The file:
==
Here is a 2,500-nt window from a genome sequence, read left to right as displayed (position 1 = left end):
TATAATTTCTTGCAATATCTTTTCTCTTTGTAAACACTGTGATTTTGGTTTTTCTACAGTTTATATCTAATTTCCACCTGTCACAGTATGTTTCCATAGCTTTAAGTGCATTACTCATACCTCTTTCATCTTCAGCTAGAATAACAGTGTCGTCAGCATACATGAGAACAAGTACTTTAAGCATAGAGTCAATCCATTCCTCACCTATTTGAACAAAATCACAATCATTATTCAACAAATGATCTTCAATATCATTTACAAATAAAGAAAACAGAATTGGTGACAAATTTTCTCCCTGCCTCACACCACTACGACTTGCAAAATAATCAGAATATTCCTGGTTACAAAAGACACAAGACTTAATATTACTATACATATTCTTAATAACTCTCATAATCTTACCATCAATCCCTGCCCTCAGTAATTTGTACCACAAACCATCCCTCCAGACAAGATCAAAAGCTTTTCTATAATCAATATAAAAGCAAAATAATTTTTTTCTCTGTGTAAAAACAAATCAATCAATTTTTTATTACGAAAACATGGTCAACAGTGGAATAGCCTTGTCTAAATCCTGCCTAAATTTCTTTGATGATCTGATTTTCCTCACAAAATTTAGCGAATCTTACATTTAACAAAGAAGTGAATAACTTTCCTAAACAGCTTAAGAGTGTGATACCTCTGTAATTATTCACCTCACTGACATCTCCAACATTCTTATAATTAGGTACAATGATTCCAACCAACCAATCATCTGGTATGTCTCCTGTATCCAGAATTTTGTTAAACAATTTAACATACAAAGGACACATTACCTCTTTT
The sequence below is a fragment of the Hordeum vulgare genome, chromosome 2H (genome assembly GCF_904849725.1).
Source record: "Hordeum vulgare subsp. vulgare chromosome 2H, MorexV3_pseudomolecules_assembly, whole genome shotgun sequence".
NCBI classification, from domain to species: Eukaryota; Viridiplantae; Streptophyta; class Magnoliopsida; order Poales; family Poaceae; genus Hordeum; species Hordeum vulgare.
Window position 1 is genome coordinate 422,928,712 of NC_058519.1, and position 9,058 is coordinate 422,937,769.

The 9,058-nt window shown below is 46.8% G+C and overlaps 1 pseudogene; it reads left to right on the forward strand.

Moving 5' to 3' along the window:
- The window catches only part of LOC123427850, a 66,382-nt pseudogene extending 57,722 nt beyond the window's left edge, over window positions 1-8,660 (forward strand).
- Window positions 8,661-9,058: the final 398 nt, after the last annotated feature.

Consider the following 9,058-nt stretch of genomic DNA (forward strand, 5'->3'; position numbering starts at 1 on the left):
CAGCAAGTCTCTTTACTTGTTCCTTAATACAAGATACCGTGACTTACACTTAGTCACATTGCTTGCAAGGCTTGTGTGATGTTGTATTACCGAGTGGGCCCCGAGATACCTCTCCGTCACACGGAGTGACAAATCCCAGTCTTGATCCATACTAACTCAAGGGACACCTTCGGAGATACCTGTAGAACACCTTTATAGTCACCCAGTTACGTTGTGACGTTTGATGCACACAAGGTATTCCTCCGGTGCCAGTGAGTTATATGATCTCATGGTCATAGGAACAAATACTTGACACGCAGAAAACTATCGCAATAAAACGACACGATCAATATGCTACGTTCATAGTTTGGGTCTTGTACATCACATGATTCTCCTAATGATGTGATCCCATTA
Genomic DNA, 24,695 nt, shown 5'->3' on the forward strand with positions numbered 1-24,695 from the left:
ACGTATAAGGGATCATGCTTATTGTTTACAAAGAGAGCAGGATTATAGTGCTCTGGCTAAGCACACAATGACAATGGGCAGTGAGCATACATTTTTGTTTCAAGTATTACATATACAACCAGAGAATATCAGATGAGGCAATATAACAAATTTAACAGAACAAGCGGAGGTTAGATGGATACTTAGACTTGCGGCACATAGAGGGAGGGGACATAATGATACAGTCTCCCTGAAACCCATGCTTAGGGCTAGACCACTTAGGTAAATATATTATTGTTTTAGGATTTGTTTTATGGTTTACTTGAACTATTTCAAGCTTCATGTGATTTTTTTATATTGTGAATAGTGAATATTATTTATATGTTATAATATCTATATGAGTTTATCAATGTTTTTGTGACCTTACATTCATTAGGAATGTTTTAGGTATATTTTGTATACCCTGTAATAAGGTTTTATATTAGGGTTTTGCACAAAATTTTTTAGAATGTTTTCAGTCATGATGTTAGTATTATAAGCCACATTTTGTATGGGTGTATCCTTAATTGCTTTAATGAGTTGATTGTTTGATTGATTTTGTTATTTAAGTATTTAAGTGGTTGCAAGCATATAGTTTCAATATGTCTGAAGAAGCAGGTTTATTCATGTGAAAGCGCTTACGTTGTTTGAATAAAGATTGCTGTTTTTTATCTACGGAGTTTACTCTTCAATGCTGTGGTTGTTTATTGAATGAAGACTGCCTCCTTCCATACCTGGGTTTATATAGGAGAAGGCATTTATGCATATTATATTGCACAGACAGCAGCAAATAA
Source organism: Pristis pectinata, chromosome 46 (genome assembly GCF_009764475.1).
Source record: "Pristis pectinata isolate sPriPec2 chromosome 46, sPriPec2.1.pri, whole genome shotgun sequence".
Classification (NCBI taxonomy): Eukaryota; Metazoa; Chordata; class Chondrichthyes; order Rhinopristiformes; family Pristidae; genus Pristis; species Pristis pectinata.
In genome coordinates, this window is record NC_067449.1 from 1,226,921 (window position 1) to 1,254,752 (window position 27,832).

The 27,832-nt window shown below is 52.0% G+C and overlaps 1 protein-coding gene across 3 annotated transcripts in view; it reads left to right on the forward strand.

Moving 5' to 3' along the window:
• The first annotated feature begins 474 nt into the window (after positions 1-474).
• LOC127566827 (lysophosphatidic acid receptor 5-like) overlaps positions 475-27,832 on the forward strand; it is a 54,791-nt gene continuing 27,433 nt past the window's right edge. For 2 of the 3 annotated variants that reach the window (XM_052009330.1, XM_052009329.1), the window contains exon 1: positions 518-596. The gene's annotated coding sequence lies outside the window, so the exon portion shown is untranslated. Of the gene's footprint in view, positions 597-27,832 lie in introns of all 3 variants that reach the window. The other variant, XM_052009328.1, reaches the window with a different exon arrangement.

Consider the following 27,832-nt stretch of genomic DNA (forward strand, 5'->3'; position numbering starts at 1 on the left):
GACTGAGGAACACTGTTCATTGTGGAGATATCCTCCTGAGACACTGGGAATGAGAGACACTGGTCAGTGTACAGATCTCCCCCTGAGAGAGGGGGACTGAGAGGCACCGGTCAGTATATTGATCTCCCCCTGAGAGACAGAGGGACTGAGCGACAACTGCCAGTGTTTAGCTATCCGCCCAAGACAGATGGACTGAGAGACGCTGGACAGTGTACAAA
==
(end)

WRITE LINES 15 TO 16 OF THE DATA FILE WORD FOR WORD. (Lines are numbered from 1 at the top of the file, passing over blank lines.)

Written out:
Source organism: Pristis pectinata, chromosome 46 (genome assembly GCF_009764475.1).
Source record: "Pristis pectinata isolate sPriPec2 chromosome 46, sPriPec2.1.pri, whole genome shotgun sequence".